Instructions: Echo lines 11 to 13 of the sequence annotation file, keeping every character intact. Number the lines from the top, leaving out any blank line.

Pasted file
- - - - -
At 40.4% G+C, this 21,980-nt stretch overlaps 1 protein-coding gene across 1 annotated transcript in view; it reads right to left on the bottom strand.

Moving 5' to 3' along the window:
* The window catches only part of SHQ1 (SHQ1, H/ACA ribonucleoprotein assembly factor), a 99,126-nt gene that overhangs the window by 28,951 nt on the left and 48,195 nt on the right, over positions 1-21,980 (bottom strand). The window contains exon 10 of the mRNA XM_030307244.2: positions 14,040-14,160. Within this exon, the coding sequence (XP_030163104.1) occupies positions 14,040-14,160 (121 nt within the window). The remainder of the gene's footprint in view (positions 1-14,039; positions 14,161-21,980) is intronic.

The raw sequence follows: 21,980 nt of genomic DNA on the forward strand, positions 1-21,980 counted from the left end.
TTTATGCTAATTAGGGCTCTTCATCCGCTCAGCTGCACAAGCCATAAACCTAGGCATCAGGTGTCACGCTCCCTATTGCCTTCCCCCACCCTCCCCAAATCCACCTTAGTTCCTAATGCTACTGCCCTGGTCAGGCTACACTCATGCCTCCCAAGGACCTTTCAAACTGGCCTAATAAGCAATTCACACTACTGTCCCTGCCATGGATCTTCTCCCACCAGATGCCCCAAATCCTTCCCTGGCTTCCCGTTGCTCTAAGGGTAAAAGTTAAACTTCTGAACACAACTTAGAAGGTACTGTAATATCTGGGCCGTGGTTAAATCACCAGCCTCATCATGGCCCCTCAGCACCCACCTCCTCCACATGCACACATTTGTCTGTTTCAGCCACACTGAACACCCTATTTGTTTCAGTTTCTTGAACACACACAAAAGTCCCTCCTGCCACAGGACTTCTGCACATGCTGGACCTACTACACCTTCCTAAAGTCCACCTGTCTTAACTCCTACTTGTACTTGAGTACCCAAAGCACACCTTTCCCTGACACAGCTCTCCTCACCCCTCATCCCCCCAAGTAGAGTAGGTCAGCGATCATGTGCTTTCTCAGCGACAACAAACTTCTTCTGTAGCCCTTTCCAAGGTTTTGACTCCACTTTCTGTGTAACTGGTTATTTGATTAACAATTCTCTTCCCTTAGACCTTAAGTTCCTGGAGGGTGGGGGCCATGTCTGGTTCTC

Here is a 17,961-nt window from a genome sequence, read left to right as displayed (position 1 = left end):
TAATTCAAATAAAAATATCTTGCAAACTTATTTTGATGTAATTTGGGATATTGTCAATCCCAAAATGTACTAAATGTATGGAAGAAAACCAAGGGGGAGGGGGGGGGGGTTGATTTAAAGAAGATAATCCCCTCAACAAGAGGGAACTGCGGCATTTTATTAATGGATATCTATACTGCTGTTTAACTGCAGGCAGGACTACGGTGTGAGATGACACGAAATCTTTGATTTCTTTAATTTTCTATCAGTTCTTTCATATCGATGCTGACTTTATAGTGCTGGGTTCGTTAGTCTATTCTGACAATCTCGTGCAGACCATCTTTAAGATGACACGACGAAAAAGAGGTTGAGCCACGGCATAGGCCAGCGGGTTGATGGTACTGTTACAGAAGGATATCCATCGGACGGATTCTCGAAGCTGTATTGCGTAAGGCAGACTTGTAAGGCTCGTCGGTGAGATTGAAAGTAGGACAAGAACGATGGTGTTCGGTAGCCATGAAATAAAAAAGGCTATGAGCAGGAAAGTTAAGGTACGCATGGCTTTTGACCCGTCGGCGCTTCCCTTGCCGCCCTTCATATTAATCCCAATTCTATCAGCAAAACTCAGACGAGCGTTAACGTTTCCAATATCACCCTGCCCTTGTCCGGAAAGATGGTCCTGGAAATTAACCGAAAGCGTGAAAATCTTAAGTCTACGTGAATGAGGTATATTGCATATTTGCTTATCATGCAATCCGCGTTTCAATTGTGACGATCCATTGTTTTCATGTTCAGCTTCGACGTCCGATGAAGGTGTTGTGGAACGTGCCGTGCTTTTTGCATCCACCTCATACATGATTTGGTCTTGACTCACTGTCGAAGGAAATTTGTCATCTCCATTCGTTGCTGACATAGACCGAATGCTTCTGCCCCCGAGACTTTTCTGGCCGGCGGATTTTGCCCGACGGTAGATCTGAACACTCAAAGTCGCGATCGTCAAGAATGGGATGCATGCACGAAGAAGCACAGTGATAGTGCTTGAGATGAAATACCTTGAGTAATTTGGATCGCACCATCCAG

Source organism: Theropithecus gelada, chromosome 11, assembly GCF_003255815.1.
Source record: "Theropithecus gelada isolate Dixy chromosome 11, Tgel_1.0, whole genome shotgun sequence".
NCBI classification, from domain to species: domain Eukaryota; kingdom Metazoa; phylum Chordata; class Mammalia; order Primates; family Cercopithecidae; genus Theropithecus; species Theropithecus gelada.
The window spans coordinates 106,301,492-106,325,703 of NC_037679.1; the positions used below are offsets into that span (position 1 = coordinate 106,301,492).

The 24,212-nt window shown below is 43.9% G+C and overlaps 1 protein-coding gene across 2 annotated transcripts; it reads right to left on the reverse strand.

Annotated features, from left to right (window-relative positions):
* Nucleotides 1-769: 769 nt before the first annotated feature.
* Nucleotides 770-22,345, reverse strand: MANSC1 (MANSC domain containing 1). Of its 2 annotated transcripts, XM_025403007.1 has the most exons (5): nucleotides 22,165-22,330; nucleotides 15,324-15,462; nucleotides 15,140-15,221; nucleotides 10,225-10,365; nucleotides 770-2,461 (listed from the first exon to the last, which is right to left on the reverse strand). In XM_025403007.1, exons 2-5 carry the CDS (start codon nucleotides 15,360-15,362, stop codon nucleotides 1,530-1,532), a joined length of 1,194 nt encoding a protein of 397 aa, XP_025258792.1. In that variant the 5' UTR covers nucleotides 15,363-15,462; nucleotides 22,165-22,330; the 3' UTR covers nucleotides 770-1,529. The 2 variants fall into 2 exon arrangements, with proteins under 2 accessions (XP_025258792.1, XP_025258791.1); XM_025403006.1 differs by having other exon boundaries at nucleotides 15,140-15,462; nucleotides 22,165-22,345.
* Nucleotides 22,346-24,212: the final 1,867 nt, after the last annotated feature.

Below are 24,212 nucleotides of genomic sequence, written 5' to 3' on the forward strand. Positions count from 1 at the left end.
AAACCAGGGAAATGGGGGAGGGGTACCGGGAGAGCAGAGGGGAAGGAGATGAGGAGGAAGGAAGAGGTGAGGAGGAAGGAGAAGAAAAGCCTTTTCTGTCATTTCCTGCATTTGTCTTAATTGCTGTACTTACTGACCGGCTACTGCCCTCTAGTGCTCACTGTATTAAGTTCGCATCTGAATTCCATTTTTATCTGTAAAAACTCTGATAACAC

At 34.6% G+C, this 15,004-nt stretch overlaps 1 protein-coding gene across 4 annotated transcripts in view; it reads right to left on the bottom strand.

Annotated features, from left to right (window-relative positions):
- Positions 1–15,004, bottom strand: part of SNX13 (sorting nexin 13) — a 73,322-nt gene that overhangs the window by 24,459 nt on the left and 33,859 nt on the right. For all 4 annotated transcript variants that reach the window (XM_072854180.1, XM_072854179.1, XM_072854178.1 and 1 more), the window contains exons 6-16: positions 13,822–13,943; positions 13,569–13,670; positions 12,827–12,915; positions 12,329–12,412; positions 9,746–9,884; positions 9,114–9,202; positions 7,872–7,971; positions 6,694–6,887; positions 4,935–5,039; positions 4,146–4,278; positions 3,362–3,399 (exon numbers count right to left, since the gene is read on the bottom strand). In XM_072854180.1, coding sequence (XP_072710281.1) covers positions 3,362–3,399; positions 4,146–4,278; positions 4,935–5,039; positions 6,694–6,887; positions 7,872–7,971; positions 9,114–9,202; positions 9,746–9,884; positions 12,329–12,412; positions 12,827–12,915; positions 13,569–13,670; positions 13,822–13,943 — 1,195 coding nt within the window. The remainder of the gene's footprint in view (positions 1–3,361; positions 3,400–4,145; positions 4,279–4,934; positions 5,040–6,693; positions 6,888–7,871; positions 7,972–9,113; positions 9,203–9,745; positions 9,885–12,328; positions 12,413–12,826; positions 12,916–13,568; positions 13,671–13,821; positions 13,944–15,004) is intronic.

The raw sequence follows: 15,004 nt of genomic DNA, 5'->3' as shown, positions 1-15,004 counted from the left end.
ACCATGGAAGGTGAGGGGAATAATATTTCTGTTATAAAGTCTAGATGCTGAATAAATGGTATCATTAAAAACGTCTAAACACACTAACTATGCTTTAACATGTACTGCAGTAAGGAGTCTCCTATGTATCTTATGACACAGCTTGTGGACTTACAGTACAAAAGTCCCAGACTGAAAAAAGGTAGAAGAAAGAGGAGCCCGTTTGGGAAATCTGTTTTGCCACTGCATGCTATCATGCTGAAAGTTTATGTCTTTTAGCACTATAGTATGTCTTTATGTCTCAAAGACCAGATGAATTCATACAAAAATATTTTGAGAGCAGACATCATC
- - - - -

The window spans coordinates 106,301,492-106,325,703 of NC_037679.1; the positions used below are offsets into that span (position 1 = coordinate 106,301,492).

The 24,212-nt window shown below is 43.9% G+C and overlaps 1 protein-coding gene across 2 annotated transcripts; it reads right to left on the reverse strand.

Annotated features, from left to right (window-relative positions):